Mansion tax: The real losers of Labour’s policy may never be identified

Paul Ormerod
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A so-called mansion tax has been in force in New York since 1989 (Source: Getty)
An exciting email pinged into my inbox at the end of last week. It was a link to the contents of the latest issue of the American Economic Association’s journal Economic Policy. For most people, these publications are not usually as gripping as, say, a Ken Follett novel. But nestling among the thickets of algebra, there was an article entitled “Mansion Tax: the Effect on the Residential Real Estate Market”.

The authors, Wojciech Kopczuk and David Munroe, are both members of the prestigious economics department at Columbia University in New York. The article contains its fair share of technical material, but the main points are conveyed by some straightforward charts. The paper describes a detailed analysis of residential real estate transactions since 2003 in New York City and in the neighbouring state of New Jersey.

The taxes on high value property which they examine are nowhere near as punitive as the annual levy envisaged by Ed Miliband. But their impact has been both dramatic and detrimental. A so-called mansion tax has been in force in New York since 1989 and in New Jersey since 2004. It applies not on an annual basis to the property, but simply to transactions of $1m and over. The tax rate is 1 per cent and is imposed on the full value of the property – so that a $1m sale is subject to a $10,000 tax liability, while a $999,999 transaction is not subject to the tax at all.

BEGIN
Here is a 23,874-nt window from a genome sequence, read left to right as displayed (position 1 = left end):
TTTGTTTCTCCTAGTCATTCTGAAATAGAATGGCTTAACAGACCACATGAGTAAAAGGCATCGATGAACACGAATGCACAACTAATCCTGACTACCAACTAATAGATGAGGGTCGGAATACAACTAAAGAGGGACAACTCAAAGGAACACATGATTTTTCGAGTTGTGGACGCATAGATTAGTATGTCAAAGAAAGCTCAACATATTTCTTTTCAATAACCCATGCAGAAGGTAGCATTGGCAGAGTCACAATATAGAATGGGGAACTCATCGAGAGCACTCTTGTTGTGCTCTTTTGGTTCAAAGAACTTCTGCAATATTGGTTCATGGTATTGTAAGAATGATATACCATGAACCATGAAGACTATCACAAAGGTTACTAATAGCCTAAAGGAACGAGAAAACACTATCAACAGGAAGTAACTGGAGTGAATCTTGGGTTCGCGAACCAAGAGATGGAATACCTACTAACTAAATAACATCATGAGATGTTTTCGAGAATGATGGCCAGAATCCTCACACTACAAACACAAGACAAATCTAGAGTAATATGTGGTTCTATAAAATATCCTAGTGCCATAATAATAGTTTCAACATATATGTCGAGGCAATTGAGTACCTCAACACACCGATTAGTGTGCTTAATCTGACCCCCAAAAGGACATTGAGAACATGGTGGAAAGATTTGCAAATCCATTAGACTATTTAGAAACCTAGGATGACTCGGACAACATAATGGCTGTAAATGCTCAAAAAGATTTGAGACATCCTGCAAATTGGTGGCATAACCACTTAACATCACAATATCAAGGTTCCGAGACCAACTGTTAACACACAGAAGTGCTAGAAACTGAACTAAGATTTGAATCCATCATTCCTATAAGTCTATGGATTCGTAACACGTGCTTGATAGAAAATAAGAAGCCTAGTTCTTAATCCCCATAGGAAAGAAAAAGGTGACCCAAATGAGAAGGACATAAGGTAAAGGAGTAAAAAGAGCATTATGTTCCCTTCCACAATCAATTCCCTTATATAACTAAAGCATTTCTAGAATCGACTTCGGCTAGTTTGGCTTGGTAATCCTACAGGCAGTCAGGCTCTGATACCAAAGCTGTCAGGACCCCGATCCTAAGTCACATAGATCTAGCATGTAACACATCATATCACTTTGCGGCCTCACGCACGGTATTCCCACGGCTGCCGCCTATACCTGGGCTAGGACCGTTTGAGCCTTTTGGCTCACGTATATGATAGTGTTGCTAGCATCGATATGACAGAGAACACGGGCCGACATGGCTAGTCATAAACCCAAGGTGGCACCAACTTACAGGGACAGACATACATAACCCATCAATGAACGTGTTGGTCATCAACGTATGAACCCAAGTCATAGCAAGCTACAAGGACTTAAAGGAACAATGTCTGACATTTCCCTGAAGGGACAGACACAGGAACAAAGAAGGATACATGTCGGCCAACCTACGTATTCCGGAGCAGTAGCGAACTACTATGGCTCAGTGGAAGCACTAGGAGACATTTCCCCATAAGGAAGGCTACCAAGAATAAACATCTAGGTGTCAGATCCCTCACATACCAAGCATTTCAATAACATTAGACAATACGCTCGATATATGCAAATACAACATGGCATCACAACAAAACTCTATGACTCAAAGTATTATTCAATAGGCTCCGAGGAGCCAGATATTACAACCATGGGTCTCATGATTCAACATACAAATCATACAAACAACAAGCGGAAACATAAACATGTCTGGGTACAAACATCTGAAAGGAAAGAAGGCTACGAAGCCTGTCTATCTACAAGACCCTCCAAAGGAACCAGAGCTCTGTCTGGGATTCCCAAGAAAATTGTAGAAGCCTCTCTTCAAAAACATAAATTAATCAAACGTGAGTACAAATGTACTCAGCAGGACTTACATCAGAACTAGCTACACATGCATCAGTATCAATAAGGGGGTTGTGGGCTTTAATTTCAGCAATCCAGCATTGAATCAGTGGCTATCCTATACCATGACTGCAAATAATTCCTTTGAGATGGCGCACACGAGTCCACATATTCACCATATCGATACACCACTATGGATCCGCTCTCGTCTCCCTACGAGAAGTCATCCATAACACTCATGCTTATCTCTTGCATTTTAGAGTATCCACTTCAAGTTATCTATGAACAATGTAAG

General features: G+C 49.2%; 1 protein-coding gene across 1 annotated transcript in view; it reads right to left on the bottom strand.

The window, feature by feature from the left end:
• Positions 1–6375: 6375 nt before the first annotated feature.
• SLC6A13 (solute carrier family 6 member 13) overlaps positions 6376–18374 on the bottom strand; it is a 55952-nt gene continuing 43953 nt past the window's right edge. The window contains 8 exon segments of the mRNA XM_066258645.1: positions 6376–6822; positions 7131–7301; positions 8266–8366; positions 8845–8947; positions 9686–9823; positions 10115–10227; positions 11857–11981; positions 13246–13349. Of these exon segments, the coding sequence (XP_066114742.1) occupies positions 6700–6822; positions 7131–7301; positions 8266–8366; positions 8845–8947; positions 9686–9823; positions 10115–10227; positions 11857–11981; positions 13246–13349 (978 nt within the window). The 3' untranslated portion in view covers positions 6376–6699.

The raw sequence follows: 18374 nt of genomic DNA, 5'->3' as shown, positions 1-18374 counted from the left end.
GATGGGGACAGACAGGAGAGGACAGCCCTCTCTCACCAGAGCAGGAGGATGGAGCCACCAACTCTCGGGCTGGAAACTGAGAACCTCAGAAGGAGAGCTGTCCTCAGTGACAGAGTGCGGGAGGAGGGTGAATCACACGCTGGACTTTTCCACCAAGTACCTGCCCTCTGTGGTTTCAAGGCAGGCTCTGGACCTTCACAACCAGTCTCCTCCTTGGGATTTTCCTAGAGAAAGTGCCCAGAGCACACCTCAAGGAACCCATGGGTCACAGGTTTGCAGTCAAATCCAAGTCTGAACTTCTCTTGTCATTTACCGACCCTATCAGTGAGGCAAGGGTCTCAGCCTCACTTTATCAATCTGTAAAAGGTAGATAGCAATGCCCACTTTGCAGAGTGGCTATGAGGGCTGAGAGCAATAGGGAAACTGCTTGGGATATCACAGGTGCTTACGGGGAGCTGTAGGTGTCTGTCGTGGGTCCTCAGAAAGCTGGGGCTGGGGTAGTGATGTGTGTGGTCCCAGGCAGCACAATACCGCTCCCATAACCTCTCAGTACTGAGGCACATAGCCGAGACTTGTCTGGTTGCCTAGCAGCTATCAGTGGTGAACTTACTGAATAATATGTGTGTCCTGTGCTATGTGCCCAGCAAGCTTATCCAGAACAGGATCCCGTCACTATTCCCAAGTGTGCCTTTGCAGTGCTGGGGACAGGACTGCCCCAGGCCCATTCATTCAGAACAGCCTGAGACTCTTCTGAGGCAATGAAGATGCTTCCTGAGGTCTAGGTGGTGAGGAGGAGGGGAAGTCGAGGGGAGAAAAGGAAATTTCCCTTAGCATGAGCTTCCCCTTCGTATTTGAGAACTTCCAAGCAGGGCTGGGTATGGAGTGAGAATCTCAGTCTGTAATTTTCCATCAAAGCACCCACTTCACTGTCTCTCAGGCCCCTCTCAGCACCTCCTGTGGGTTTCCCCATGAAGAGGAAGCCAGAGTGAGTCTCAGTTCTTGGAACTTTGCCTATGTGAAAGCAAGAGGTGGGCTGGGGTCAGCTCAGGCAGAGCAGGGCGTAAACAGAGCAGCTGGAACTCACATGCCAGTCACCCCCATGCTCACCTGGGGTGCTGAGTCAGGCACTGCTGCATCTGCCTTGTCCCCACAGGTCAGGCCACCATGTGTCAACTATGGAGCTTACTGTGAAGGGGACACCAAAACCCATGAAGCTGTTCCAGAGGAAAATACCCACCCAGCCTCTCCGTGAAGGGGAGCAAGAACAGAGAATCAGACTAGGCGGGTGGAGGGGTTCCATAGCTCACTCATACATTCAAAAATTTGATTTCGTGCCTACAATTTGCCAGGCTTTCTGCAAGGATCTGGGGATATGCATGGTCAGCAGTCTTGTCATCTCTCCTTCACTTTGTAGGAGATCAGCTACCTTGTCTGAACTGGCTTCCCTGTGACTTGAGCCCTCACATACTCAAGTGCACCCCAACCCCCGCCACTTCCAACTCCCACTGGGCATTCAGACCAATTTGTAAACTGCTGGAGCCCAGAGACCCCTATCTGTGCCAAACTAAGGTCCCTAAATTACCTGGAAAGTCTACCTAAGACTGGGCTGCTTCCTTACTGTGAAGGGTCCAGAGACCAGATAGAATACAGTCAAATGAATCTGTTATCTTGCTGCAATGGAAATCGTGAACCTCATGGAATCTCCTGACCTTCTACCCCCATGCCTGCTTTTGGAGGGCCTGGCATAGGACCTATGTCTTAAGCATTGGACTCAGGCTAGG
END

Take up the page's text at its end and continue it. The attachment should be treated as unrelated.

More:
The tax distorts the distribution of pricing so that there is a large bunching effect just below the $1m threshold. Unsurprisingly, a plot of the number of transactions in New York City against the price slopes downwards. There are a lot more sales of properties at, say, $500,000 than there are at $1.5m. But there is a huge spike in the chart immediately below the $1m tax threshold. The same result is shown for New Jersey. Here, the tax was introduced during the period for which the transactions data is available. And its impact was virtually instantaneous.

There is a large gap in transactions in price bands just above the threshold. Crucially, this is bigger than the excessive number of sales which take place below it. More sales are lost above the threshold than are gained below it. In short, the tax causes the market to, as the authors put it, unravel. It ceases to function properly, and trades which would otherwise have been undertaken by willing buyers and sellers do not take place at all.

This is the real subtlety to the article. Mansion taxes create costs which are not at all obvious at first sight. The people who lose out can never be identified, for the simple reason that they are unable to carry out the transactions which they would have liked to. But their losses are nevertheless real.

Markets are often imperfect instruments. If left completely unchecked, they can create undesirable outcomes. But Soviet-style diktats on markets can create costs for society which go beyond the immediately obvious.

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